5 of 8 Christ the Good Shepherd Church members and garden volunteers Bill Rump, from left, Maria Cargile, and Ken Bache, help volunteer Dale Hudson screen compost for the garden during their work session at the garden. Jerry Baker/Freelance Show More Show Less
7 of 8 Angelina Galland, 2, center, admires her handiwork as she joins her mom, church member and garden volunteer Melody Galland, brother Sebastian Quintana, 12, right, a sixth-grader at Cox Intermediate, dad Adam Galland, and brother Adrian Quintana, 10, a 4th grader at Snyder Elementary, in the harvesting of red onions during their work session at the Shepherd's Garden. Jerry Baker/Freelance Show More Show Less
It's spring and local gardeners are in full force, preparing beds and planting seeds.
Among them are a number of green thumbs who are getting their hands dirty for a cause - working in community donation gardens where the harvests are handed over to charitable organizations.
Annie's Garden, located at St. Anne's Catholic Church, 1111 S. Cherry St. in Tomball, provides produce for the food pantry at St. Vincent de Paul Society.
The Tomball Community Garden, located at Tomball United Methodist Church, 1603 Baker Drive, grows vegetables for Tomball Emergency Assistance Ministries.
Bill and Muriel Williams NAM Community Garden, located at Plymouth United Church, 5927 Louetta Road, harvests with Northwest Assistance Ministries food pantry in mind, as does the Shepherd's Garden, at Christ the Good Shepherd, 18511 Klein Church Road, in addition to a number of other local charitable organizations.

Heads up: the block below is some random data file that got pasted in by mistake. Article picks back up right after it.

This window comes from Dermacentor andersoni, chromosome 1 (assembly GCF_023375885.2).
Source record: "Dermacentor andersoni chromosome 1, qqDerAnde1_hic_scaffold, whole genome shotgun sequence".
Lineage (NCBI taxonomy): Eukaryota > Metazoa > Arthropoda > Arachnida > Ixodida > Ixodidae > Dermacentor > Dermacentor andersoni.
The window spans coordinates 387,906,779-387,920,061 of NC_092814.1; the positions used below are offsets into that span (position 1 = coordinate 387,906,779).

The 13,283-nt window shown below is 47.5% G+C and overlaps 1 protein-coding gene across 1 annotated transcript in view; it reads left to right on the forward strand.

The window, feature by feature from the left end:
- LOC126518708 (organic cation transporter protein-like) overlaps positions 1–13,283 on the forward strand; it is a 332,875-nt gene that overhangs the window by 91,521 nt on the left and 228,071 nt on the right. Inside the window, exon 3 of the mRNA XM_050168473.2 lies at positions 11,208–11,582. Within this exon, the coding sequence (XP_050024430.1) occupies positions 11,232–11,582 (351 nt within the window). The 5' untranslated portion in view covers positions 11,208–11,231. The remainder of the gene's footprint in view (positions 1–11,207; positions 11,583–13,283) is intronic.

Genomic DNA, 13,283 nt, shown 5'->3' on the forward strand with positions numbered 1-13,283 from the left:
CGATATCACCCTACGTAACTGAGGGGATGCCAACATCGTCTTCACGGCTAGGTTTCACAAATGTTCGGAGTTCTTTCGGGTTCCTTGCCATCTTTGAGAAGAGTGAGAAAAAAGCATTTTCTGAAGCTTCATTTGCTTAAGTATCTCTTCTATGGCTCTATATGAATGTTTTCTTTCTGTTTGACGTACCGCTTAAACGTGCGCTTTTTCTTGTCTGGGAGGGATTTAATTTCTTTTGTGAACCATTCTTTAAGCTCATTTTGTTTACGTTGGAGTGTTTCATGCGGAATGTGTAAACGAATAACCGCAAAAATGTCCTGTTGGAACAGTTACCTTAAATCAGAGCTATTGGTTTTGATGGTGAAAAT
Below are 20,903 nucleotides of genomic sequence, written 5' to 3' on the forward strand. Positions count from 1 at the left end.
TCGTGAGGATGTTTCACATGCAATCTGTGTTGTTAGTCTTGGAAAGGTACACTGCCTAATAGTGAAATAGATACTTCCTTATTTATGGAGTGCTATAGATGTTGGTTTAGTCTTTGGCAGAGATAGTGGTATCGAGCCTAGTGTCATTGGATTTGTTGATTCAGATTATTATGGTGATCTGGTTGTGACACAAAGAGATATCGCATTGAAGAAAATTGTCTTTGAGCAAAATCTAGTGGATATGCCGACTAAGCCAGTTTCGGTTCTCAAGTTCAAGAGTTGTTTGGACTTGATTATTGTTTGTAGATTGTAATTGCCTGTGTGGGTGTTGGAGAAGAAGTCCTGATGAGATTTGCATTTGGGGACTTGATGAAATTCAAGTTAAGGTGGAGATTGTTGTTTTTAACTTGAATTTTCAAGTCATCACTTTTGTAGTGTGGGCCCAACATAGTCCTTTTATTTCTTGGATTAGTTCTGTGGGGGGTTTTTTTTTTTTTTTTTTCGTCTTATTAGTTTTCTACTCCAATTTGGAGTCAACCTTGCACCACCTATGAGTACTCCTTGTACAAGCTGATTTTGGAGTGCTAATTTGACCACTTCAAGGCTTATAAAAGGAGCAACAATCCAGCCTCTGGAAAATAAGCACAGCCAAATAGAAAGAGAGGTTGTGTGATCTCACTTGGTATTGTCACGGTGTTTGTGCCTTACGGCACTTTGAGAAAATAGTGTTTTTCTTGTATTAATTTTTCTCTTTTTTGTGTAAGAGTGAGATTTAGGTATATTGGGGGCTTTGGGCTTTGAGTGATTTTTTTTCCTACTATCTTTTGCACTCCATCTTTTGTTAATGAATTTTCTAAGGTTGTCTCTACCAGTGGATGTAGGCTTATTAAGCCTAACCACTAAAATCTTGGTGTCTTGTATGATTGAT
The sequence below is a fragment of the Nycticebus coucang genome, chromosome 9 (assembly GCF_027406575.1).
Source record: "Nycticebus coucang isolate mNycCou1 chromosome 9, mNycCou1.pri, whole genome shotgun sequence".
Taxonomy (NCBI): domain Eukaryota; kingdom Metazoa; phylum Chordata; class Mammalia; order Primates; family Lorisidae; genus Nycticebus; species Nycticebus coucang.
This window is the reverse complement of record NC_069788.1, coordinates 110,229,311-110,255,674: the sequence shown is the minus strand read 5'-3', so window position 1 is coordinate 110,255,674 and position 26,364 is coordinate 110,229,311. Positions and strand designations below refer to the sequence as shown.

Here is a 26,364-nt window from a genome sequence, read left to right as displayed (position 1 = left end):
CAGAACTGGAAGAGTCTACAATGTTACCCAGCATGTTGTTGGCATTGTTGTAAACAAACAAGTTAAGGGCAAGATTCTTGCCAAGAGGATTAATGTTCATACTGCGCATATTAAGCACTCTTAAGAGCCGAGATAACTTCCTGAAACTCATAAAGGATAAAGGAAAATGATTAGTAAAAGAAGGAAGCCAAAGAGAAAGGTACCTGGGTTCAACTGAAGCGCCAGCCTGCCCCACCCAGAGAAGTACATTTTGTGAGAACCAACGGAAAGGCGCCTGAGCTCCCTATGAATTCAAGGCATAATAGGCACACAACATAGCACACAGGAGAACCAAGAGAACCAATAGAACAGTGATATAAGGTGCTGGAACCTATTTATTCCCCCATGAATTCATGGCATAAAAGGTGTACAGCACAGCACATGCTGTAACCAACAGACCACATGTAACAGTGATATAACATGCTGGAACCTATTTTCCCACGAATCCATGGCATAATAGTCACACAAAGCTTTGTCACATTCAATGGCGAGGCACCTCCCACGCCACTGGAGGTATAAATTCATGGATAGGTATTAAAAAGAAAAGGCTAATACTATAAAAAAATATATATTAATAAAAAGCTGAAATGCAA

All of these gardens are especially in need of volunteers from the community to keep their efforts going.
"I'm looking everywhere for volunteers - high schools, scout troops. Everybody is welcome to work," said Veronica Benitez, manager of Annie's Garden.
Most come out on the Saturday workdays, from 9 to 11 a.m., but Benitez said she can schedule volunteer hours at any time.
Annie's Garden: St. Anne's Catholic Church, 1111 S. Cherry St. in Tomball. www.stanne-tomball.org, email [email protected] to volunteer
Bill and Muriel Williams NAM Community Garden: Plymouth United Church, 5927 Louetta Road, 281-251-8147, www.plymouthunited.org/ministries/nam-garden/
Shepherd's Garden: Christ the Good Shepherd, 18511 Klein Church Road, http://cgsccdogh.org/shepherds-garden
Tomball Community Garden: Tomball United Methodist Church, 1603 Baker Drive, www.facebook.com/TomballCommunityGarden/timeline